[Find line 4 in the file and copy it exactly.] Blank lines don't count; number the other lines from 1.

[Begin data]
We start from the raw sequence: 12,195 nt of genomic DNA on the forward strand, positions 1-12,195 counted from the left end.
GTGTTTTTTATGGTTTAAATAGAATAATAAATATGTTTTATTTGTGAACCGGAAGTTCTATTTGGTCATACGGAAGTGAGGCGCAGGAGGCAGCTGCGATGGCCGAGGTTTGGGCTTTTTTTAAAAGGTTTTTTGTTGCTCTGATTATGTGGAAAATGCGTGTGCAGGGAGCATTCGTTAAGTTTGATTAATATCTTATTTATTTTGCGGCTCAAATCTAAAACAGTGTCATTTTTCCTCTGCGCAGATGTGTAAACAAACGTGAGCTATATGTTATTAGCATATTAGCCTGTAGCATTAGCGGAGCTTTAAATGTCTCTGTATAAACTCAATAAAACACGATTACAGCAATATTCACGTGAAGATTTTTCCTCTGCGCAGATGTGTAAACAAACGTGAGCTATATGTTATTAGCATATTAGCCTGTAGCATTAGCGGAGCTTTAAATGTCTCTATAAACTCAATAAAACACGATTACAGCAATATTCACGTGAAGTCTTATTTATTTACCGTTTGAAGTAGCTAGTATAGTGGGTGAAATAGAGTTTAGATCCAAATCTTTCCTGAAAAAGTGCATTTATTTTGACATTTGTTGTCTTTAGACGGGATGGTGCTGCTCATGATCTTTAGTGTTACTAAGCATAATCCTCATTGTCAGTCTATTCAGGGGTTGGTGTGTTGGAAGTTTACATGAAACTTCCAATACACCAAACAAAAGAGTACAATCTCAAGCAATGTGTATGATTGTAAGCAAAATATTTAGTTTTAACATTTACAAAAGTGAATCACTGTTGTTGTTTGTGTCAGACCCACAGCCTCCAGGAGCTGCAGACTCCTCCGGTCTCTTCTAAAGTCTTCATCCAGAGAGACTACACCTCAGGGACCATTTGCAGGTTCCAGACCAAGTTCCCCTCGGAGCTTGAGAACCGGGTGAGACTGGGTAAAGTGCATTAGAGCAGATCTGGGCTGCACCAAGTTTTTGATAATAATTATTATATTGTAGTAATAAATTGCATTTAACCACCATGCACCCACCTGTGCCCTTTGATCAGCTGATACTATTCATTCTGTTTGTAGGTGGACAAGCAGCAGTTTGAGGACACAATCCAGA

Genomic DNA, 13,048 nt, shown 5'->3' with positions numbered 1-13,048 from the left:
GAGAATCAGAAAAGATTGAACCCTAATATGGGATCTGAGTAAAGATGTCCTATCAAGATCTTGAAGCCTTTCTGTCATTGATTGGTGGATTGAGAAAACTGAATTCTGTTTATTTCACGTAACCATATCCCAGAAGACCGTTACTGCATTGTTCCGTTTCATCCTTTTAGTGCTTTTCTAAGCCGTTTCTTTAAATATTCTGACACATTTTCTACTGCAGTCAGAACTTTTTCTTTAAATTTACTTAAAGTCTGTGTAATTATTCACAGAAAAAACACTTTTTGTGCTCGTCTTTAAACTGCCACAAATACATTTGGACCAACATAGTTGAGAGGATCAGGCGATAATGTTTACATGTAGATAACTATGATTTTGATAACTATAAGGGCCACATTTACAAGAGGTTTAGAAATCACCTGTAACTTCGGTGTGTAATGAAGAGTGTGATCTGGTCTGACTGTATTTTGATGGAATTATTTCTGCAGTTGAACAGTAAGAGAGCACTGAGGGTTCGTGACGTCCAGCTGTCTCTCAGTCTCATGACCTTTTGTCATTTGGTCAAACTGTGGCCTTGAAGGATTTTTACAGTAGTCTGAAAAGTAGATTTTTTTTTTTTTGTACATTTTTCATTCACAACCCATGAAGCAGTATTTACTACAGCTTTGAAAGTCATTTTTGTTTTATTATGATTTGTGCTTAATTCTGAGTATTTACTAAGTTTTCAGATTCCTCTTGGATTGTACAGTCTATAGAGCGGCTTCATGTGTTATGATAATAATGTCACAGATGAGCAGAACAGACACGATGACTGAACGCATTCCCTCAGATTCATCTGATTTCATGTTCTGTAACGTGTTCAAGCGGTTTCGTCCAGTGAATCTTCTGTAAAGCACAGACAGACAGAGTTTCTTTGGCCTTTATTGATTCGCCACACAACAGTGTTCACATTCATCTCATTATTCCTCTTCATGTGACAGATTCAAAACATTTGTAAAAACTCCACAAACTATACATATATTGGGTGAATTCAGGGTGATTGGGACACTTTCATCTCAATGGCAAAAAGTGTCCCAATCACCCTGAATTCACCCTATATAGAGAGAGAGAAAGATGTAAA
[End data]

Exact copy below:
GAGAATCAGAAAAGATTGAACCCTAATATGGGATCTGAGTAAAGATGTCCTATCAAGATCTTGAAGCCTTTCTGTCATTGATTGGTGGATTGAGAAAACTGAATTCTGTTTATTTCACGTAACCATATCCCAGAAGACCGTTACTGCATTGTTCCGTTTCATCCTTTTAGTGCTTTTCTAAGCCGTTTCTTTAAATATTCTGACACATTTTCTACTGCAGTCAGAACTTTTTCTTTAAATTTACTTAAAGTCTGTGTAATTATTCACAGAAAAAACACTTTTTGTGCTCGTCTTTAAACTGCCACAAATACATTTGGACCAACATAGTTGAGAGGATCAGGCGATAATGTTTACATGTAGATAACTATGATTTTGATAACTATAAGGGCCACATTTACAAGAGGTTTAGAAATCACCTGTAACTTCGGTGTGTAATGAAGAGTGTGATCTGGTCTGACTGTATTTTGATGGAATTATTTCTGCAGTTGAACAGTAAGAGAGCACTGAGGGTTCGTGACGTCCAGCTGTCTCTCAGTCTCATGACCTTTTGTCATTTGGTCAAACTGTGGCCTTGAAGGATTTTTACAGTAGTCTGAAAAGTAGATTTTTTTTTTTTTGTACATTTTTCATTCACAACCCATGAAGCAGTATTTACTACAGCTTTGAAAGTCATTTTTGTTTTATTATGATTTGTGCTTAATTCTGAGTATTTACTAAGTTTTCAGATTCCTCTTGGATTGTACAGTCTATAGAGCGGCTTCATGTGTTATGATAATAATGTCACAGATGAGCAGAACAGACACGATGACTGAACGCATTCCCTCAGATTCATCTGATTTCATGTTCTGTAACGTGTTCAAGCGGTTTCGTCCAGTGAATCTTCTGTAAAGCACAGACAGACAGAGTTTCTTTGGCCTTTATTGATTCGCCACACAACAGTGTTCACATTCATCTCATTATTCCTCTTCATGTGACAGATTCAAAACATTTGTAAAAACTCCACAAACTATACATATATTGGGTGAATTCAGGGTGATTGGGACACTTTCATCTCAATGGCAAAAAGTGTCCCAATCACCCTGAATTCACCCTATATAGAGAGAGAGAAAGATGTAAA